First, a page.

Blue Devil of the Week: Helping Art Students See the Big Picture

With 450,000 images at his disposal, John Taormina helps illustrate art history classes

John Taormina standing in front of a green wall.
Whether for teaching or research, John Taormina, helps the Department of Art, Art History & Visual Studies, access the images it needs. Photo by Stephen Schramm.

Name: John Taormina

Position: Curator of Visual Resources, Art, Art History & Visual Studies

Years at Duke: 19

What he does at Duke: At the core of nearly every course taught in the Duke Department of Art, Art History & Visual Studies, are images. From ancient paintings to modern photography, no study of visual creative expression is possible without the art itself.

For the past 19 years, the person who provides images for the department has been John Taormina. It’s his job as director of the Duke Visual Media Center to manage and expand Duke’s collection of around 450,000 images, spread between digital databases and drawers full of 35mm slides.

“It’s basically a library of images,” Taormina said. “We create images to support our curriculum and research, so that’s everything from ancient through contemporary, western and non-western, and that’s any medium, painting, drawing, sculpture, architecture, cultural materials.”

Taormina, who’s currently partnering with Trinity Technology Services to build the department’s own new searchable database of its images, also has many roles in the department and beyond.

A painting of fire lighting up the sky above water.In addition to compiling weekly events updates for department members and a monthly online newsletter, Taormina and imaging specialist and web manager Jack Edinger, handle the content design and printing of departmental brochures, posters for lectures and events, the department’s website as well as panels for the department’s research projects.

Taormina, who recently completed a 149-page bibliography showcasing the body of writing on digital humanities, also participates in the department’s Wired! Lab for Digital Art History & Visual Culture, which provides students a chance to learn while contributing to faculty-led digital research projects.

“I like the variety,” Taormina said. “I get to see a lot of art and use digital technologies to evolve how we work in the discipline. Think about how long I’ve been doing this. There’s a huge image bank in my head.”

What he loves about Duke: Taormina said he’s always impressed with the students he interacts with in the department.

“They’re smart, they’re hard working and they’re nice,” Taormina said.

Some students end up being more memorable than others, however. Taormina has become a devout Duke basketball fan and said that there has been a handful of Blue Devils players – such as former standouts J.J. Redick and Amile Jefferson – who have taken art or art history classes. Kyle Singler, a major part of Duke’s 2010 NCAA championship team, was a visual arts major.

“You’d see all these tall guys around and they were just really nice,” Taormina said.

Students looking at a painting.A memorable day at work: Taormina had been at Duke four years by the time the Nasher Museum of Art opened in 2005. Taormina recalls the opening of the Central Campus arts hub as a moment that signaled a sea change in Duke’s arts scene.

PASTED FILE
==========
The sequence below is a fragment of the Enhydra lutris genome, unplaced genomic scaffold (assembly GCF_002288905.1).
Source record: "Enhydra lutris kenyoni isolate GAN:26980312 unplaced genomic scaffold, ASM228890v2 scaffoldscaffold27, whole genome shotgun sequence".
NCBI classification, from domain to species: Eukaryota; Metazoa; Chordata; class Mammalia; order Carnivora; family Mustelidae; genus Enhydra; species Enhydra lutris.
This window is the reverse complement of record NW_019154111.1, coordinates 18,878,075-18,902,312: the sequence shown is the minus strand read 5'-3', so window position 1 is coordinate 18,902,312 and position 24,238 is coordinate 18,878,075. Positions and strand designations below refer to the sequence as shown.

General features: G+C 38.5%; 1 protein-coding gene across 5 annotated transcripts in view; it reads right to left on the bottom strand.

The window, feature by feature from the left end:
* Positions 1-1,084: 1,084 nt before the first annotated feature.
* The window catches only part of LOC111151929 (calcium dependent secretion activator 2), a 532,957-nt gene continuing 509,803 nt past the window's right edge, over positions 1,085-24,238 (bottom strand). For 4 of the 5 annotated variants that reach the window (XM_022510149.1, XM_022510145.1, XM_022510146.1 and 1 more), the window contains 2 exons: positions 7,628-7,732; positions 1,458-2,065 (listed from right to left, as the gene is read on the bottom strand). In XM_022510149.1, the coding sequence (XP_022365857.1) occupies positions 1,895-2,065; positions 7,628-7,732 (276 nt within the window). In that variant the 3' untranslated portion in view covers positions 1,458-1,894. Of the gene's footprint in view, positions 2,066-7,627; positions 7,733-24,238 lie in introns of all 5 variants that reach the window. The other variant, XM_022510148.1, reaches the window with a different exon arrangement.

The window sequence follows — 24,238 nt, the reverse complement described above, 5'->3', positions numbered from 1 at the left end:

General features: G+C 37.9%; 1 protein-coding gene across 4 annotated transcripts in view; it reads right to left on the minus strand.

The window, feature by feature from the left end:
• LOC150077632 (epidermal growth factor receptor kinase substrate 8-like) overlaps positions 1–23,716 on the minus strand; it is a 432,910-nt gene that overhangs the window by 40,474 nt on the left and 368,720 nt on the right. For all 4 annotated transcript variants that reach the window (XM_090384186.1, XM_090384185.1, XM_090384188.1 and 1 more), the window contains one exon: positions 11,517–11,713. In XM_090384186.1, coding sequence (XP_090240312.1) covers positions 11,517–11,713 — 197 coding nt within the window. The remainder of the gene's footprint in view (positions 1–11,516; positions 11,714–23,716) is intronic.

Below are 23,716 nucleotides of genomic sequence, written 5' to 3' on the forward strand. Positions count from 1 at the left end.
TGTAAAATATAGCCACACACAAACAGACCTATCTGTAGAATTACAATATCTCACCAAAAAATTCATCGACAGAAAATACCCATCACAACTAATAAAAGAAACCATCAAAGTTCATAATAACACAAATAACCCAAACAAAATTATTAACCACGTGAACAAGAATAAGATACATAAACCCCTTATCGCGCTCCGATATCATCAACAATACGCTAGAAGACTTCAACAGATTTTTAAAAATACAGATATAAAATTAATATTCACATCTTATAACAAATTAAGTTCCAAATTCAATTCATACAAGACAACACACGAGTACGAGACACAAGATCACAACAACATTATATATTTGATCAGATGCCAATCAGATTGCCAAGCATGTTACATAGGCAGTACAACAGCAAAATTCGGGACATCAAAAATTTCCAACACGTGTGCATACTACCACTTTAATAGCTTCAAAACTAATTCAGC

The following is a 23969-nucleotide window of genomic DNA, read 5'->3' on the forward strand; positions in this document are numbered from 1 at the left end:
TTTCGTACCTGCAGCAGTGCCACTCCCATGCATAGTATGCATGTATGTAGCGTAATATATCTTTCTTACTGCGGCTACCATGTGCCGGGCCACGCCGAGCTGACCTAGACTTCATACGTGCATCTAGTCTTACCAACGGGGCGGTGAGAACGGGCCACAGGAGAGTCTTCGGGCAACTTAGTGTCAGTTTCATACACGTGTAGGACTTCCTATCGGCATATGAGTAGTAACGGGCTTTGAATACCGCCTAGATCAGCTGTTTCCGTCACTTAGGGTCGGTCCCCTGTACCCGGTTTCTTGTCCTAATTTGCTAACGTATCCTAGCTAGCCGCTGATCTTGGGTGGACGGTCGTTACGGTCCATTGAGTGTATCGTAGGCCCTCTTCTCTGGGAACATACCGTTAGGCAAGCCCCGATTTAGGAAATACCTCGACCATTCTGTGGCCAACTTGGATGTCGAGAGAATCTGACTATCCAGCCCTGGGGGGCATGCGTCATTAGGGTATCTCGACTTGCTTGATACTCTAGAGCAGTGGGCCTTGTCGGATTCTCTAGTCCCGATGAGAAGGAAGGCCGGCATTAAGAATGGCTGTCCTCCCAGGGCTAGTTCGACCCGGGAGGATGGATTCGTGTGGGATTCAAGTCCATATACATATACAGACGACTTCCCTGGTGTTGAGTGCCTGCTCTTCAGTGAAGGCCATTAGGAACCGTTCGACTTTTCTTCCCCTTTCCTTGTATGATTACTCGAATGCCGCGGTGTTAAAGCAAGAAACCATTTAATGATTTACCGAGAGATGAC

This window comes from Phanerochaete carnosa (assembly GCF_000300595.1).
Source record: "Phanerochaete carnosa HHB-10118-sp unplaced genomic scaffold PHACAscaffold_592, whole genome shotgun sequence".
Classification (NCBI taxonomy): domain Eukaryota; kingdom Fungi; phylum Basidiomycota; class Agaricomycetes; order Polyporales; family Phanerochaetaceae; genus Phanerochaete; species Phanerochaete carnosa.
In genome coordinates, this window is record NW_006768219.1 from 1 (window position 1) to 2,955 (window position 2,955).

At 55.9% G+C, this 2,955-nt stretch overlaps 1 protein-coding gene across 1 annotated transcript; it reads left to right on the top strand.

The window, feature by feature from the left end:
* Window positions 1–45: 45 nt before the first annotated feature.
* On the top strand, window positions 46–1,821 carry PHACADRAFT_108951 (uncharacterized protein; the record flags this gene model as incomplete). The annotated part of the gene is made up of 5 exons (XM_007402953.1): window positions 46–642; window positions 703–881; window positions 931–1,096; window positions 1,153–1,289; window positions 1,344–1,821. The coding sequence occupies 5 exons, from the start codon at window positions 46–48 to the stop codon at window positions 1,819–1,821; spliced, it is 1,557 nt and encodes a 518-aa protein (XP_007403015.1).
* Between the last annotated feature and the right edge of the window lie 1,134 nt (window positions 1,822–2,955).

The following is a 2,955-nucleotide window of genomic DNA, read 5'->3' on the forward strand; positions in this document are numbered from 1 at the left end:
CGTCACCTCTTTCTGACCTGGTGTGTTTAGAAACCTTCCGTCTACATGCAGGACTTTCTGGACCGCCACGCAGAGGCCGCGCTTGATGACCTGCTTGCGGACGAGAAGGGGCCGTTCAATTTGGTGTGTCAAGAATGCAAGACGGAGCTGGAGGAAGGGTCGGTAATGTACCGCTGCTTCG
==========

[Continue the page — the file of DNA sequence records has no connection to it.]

The Art, Art History & Visual Studies Department works closely with the Nasher Museum as department faculty often curate exhibitions there and the museum gives students direct exposure to art they might otherwise not see.

“It gave art a proper place to be at Duke,” Taormina said. “It was important, we had this wonderful new facility and the university really got behind it.”

First ever job: As a teenager in Erie, Pennsylvania, Taormina got a job at Jarecki Jewelers, a fixture on the local retail scene. From packing china to organizing the stock room, Taormina handled plenty of tasks.

“I think I learned how to be very careful and very particular,” Taormina said. “I remember one time, they were setting a large diamond in a ring. I was wrapping stuff up, but I heard a thump. I thought, did I just drop a diamond on the floor? I had. I found it, but it taught me to be very careful about things. Now, I try to be careful about image quality, metadata and the written word.”

Best advice received: In graduate school, Taormina recalls a professor in his Greek and Roman seminars telling him that “people want to be impressed.”

“I always keep that in the back of my head,” Taormina said. “If you’re giving a talk, or writing a book or article, people want to be impressed. Do everything as strong as you can.”

Jars of marmalade.Something most people don’t know about him: Taormina is an accomplished home cook who isn’t afraid to experiment. He often taught cooking classes while he was on staff at Ohio State University. In recent years, his curiosity led him to learning how to make his own sourdough starter and jams and preserves. His blood orange marmalade, with its tart sweetness and alluring color, is one of his best creations.

A few years ago, Taormina passed along a jar of the marmalade, which is based off of a recipe from celebrity homemaker Martha Stewart, to Durham restauranteur Sara Foster. Foster hung on to the jar and used the marmalade in a cocktail at a small party that Stewart herself attended.

“I can say that Martha Stewart has tasted my marmalade,” Taormina said.

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